Genres: Young Adult, Contemporary, Humour, Coming of Age
Publisher: Little, Brown Books for Young Readers
Publication Date: September 12th 2007
4 OUT OF 5 STARS
“Life is a constant struggle between being an individual and being a member of the community.”
Junior loves drawing comics. He draws to understand the world, and because he wants the world to notice him. It’s pretty obvious that as long as he stays on the Spokane Indian reserve that isn’t going to happen. In order to follow his dreams Junior transfers to Rearden, a high school that is twenty-two miles away and all white. A coming of age story seen through the eyes of a native american boy with a foot in both worlds.
The writing style and illustrations work quite well together. Alexie has mastered writing in the voice of a young teenage boy, which leads to both hilarious and occasionally annoying writing. Forney’s art incorporates several different styles and really adds to Junior’s characterization.
The book is both hilarious and at times tragic. The narration style does unfortunately rob some of the tragedies of their full potential impact – but it keeps the book light and fun. It could easily be read in one sitting, it has the sort of casual feel of listening to a friend tell a story. It was definitely the right voice for the book, however it can be grating if you’re not in the mood.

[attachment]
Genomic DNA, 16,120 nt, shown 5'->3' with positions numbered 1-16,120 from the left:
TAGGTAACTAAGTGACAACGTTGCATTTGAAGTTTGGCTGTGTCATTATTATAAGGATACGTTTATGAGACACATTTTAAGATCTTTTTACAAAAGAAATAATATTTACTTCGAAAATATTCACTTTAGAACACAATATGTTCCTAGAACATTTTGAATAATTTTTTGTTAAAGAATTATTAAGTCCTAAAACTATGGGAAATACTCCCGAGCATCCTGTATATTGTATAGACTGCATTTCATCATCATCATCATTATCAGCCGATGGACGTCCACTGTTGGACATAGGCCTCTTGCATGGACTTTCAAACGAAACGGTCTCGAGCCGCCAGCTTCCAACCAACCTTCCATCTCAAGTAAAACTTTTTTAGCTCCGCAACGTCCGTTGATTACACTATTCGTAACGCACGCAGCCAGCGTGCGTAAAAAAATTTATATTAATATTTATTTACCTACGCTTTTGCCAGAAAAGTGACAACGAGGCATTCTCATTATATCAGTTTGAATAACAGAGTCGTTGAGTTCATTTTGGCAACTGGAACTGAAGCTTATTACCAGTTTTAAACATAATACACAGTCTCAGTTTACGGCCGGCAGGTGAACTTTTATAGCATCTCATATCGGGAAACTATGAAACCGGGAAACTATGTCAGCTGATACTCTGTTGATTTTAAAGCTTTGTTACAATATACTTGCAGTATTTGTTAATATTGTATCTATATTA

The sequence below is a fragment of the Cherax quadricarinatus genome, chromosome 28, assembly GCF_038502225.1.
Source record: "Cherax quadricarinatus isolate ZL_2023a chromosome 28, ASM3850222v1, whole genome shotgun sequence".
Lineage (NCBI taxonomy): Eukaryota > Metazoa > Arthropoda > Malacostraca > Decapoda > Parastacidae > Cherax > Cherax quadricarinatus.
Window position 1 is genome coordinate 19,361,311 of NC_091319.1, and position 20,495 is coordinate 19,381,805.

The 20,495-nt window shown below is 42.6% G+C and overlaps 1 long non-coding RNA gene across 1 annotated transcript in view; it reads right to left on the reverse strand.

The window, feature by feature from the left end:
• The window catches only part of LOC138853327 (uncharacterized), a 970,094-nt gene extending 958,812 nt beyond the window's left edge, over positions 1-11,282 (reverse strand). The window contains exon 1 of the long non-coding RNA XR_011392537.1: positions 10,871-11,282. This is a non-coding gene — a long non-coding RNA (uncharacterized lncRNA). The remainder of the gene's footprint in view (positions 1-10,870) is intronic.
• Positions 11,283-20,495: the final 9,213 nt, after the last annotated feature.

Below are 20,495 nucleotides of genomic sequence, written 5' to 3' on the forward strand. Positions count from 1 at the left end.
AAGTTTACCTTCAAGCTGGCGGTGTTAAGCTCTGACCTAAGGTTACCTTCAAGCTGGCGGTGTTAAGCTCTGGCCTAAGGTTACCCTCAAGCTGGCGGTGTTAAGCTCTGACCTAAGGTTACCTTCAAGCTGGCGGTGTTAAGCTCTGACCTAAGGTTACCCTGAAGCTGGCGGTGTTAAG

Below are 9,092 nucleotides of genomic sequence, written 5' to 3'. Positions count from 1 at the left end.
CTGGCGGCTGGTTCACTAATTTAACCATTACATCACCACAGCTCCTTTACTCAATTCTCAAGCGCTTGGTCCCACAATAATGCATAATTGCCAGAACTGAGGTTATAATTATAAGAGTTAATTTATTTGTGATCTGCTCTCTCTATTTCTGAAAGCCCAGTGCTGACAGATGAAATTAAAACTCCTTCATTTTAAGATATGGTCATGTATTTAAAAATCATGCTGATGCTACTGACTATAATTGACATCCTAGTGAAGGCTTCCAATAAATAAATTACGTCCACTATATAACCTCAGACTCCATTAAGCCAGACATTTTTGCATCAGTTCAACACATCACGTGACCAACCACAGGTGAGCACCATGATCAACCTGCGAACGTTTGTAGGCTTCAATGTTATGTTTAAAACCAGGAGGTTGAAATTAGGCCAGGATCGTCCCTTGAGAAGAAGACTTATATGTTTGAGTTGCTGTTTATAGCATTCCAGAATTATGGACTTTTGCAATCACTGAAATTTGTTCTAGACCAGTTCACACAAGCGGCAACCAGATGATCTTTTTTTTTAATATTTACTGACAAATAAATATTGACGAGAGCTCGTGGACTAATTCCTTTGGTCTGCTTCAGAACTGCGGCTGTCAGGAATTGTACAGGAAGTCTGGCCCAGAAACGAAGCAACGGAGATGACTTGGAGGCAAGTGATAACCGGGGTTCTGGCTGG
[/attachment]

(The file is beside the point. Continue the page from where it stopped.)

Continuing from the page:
This book has a unique story to tell, and there’s a lot of good in it. It’s a book I absolutely loved reading. It offered a window into the lives of poor and/or alcoholic families living on reservations and how one boy tried to escape the cycle. The characters all feel like real people but at the same time there’s not much to them. They feel real because most of them are given so few traits it’s easy to project. Also, as mentioned above, the many serious issues and tragedies lost much of their force through the narration style.
The Absolutely True Diary of a Part-Time Indian is not a perfect book, but it’s definitely a GOOD one. It’s a fun and easy read with all the ups and downs you’ve learned to expect from a coming of age story along with some brand new elements.